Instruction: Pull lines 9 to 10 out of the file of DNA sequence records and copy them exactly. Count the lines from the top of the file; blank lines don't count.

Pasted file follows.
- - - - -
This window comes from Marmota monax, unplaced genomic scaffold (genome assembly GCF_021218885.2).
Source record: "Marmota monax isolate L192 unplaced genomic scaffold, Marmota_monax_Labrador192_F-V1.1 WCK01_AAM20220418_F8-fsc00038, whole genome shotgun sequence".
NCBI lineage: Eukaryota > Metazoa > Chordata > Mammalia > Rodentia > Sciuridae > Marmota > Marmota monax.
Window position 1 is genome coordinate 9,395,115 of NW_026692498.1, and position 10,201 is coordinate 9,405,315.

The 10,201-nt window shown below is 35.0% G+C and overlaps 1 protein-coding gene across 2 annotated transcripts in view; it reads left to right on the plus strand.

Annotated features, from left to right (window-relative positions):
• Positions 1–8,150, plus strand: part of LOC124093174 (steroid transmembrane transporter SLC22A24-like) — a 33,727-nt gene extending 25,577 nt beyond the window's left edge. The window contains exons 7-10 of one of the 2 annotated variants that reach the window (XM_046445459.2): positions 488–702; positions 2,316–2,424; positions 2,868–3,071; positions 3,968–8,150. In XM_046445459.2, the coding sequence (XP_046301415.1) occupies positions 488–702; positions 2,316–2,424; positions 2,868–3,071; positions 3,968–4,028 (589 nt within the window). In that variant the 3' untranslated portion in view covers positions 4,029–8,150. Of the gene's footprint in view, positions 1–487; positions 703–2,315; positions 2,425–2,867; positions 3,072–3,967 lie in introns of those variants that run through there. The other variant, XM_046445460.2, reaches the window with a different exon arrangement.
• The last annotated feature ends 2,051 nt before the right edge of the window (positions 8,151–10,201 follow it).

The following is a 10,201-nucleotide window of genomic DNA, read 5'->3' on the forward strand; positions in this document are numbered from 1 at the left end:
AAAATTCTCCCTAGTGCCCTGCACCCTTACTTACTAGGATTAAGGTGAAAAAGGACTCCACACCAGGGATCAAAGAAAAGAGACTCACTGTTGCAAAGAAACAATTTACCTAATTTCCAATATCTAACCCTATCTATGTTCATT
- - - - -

The following is a 10,201-nucleotide window of genomic DNA, read 5'->3' on the forward strand; positions in this document are numbered from 1 at the left end:
AAAATTCTCCCTAGTGCCCTGCACCCTTACTTACTAGGATTAAGGTGAAAAAGGACTCCACACCAGGGATCAAAGAAAAGAGACTCACTGTTGCAAAGAAACAATTTACCTAATTTCCAATATCTAACCCTATCTATGTTCATT